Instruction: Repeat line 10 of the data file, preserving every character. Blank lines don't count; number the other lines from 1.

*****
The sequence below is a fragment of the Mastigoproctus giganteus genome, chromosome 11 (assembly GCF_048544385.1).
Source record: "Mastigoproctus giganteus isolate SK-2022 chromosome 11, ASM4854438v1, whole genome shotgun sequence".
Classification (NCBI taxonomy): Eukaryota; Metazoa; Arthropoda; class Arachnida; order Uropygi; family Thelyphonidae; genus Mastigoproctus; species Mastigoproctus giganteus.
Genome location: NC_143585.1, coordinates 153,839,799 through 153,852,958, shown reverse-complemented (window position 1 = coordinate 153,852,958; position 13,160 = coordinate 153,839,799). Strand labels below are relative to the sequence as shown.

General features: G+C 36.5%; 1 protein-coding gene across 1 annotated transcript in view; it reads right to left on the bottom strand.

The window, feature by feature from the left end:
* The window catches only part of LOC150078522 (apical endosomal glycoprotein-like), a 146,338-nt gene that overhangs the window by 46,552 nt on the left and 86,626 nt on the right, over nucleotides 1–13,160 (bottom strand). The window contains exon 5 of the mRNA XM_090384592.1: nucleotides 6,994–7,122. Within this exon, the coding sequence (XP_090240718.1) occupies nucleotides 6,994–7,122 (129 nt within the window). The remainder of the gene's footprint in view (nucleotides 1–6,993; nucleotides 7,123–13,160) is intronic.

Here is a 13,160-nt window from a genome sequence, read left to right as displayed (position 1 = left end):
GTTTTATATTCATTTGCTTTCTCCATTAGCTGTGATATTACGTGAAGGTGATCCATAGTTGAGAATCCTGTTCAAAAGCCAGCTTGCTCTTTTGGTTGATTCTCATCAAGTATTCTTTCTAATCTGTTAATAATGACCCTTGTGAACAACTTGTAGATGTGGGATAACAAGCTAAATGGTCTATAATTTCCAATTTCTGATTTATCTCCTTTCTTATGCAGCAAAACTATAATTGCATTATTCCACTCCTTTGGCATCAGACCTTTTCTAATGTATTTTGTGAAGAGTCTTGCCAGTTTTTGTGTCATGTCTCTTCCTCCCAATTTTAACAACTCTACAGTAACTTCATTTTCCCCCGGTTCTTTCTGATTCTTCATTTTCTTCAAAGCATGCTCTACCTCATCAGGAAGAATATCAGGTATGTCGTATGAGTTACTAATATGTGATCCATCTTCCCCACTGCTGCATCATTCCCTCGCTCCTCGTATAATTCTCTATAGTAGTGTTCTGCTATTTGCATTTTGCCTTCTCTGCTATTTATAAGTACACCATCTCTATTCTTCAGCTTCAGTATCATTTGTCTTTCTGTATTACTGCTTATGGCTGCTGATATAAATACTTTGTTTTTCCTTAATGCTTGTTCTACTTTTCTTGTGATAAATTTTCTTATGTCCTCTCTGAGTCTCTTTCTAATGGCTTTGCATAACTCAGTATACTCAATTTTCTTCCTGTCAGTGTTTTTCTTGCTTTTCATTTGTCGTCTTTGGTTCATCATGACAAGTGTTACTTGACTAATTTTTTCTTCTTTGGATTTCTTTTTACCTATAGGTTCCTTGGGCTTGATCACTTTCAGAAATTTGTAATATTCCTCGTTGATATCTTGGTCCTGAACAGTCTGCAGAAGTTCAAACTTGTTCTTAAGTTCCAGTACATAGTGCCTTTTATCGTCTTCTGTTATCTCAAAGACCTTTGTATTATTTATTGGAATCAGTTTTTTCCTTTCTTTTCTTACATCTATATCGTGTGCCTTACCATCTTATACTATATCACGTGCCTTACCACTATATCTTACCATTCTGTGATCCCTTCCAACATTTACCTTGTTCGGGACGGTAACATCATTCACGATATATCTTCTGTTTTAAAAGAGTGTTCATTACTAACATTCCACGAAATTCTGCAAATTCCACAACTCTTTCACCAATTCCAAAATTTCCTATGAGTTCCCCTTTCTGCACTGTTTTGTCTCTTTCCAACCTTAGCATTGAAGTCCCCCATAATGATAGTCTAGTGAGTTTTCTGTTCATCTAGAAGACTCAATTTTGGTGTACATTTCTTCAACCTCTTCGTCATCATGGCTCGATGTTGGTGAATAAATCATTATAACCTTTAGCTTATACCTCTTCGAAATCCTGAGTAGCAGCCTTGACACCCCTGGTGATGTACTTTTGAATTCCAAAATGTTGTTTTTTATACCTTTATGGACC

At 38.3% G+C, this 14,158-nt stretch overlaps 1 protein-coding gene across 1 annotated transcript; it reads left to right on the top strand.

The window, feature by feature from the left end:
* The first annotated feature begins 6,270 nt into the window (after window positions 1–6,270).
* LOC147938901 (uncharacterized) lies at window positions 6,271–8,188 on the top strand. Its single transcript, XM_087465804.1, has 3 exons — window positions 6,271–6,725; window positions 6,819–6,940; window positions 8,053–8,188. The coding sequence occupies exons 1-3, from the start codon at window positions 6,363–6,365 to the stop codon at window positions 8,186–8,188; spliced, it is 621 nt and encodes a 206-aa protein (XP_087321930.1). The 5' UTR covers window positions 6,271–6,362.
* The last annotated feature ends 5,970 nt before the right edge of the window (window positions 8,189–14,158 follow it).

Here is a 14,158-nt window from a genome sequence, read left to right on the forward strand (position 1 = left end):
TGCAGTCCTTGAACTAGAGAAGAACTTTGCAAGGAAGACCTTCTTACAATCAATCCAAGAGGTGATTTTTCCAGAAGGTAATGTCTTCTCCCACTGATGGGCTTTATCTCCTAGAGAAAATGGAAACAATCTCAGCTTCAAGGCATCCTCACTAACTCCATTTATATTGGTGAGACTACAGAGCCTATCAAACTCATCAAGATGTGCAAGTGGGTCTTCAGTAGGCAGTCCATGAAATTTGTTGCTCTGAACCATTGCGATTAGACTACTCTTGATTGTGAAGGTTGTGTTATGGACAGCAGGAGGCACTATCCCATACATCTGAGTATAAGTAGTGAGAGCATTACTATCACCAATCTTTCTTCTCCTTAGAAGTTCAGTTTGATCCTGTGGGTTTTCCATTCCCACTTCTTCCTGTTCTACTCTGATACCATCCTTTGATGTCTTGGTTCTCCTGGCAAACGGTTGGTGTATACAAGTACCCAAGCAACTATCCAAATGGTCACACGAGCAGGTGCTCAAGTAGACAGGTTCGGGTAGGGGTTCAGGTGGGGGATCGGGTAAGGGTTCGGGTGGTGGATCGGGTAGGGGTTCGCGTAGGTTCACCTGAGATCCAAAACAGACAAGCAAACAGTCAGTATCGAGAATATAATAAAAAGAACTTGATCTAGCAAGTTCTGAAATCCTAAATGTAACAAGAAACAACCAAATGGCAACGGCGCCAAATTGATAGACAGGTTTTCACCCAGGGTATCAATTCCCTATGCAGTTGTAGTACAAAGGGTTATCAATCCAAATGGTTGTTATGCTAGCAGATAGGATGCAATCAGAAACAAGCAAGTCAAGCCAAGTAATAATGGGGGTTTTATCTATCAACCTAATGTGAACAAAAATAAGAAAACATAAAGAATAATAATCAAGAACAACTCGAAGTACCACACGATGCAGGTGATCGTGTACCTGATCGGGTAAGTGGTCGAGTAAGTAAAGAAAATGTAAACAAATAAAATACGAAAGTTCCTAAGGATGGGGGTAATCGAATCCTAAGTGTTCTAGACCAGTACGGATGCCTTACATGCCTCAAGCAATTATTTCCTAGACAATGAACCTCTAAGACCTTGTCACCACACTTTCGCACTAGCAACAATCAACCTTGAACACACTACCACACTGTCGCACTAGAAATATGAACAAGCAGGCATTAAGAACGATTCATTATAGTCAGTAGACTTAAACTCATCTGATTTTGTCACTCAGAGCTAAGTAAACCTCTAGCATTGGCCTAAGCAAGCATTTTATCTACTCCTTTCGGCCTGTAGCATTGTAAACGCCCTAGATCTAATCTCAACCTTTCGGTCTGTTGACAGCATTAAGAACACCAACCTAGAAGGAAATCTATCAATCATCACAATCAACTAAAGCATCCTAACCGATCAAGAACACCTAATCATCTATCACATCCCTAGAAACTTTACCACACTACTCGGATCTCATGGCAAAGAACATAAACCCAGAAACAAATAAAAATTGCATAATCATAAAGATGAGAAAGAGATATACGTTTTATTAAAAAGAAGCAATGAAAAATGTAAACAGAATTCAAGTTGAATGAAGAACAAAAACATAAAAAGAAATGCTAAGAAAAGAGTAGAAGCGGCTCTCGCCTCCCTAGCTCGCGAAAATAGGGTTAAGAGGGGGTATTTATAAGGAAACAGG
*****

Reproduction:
At 38.3% G+C, this 14,158-nt stretch overlaps 1 protein-coding gene across 1 annotated transcript; it reads left to right on the top strand.